Exploring optically dark and dim gamma-ray bursts: instrumentation, observation and analysis Public Deposited

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  • March 20, 2019
  • Nysewander, Melissa C.
    • Affiliation: College of Arts and Sciences, Department of Physics and Astronomy
  • For the past decade, after the first afterglows of gamma-ray bursts (GRBs) were observed, astronomers have puzzled over the question of why some bursts have bright optical afterglows, while others have no detected emission at all, despite quick, deep searches. The source of the darkness can reveal specific clues to the nature of the progenitor and its local environment, or hint at global information pertaining to star-formation rates or the early universe itself, for example. Astronomers have identified possible causes of dark afterglows: (1) the burst lies at high redshift, (2) the burst is extinguished by dust in the host galaxy, (3) the burst occurred in a low-density region, or (4) the intrinsic light from the burst is dim due to microphysical parameters of the shock. We present a two-pronged approach to understand the nature of dark and dim bursts. First, we detail the results of a large observing campaign designed to seek out and observe the optical and near-infrared afterglows of gamma-ray bursts in order to establish which are dark or dim. Secondly, we present PROMPT (Panchromatic Robotic Optical Monitoring and Polarimetry Telescopes), whose unique design allows it to identify afterglows that are highly reddened due to redshift and dust. PROMPT responds automatically to satellite notification, only tens of seconds after a GRB occurs, and can observe afterglows when they are at their brightest to discover dim afterglows that may have been missed with observations at later time. As proof of concept, I present a first look at the success of PROMPT's first year of operations and the eight rapid-time responses it made.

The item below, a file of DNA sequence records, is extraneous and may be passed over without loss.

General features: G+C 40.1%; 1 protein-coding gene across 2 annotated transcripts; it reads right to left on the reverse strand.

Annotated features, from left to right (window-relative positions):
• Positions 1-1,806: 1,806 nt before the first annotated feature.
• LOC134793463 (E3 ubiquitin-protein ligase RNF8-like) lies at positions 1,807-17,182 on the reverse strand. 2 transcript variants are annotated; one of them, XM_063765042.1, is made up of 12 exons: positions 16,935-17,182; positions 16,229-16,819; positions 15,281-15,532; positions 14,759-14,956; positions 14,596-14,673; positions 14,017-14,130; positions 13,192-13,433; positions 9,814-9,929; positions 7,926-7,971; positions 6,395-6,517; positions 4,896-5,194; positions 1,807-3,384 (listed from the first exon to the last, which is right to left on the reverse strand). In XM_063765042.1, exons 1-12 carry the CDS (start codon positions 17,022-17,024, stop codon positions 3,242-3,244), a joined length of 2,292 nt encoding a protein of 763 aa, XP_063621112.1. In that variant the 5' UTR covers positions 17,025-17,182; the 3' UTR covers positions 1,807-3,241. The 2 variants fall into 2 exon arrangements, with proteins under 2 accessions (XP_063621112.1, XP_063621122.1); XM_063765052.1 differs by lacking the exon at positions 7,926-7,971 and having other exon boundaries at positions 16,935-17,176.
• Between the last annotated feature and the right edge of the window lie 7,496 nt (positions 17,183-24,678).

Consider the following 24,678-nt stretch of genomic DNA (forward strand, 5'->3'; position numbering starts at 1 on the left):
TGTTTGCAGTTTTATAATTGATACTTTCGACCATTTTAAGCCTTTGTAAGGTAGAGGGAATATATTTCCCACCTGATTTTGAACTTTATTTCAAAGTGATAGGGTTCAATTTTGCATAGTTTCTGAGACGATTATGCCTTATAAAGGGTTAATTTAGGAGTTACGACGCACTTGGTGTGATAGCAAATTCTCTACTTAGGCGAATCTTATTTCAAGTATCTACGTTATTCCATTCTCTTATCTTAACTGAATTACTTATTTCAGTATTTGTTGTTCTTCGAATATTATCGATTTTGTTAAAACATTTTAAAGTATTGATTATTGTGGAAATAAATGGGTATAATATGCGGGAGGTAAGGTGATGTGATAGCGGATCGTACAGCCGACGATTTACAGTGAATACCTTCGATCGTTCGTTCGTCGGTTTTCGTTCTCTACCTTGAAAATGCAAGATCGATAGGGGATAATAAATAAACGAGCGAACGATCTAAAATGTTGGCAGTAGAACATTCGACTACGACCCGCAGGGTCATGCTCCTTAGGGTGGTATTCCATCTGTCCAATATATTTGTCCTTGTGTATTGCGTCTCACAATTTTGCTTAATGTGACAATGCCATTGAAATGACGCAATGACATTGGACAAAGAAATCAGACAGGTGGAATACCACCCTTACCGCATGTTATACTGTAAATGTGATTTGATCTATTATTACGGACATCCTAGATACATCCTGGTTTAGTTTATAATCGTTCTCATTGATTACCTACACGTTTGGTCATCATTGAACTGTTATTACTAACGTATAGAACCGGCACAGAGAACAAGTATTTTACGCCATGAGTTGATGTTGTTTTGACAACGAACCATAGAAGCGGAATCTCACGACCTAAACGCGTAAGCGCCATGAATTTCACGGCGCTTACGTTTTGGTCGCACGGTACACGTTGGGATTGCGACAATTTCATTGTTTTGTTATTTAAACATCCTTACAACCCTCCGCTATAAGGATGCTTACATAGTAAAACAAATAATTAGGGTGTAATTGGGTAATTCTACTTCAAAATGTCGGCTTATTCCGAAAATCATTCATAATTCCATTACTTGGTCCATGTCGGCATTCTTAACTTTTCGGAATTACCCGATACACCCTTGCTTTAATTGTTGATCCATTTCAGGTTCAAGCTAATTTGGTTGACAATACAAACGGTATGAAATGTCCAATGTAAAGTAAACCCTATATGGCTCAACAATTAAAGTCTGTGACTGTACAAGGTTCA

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  • Reichart, Daniel
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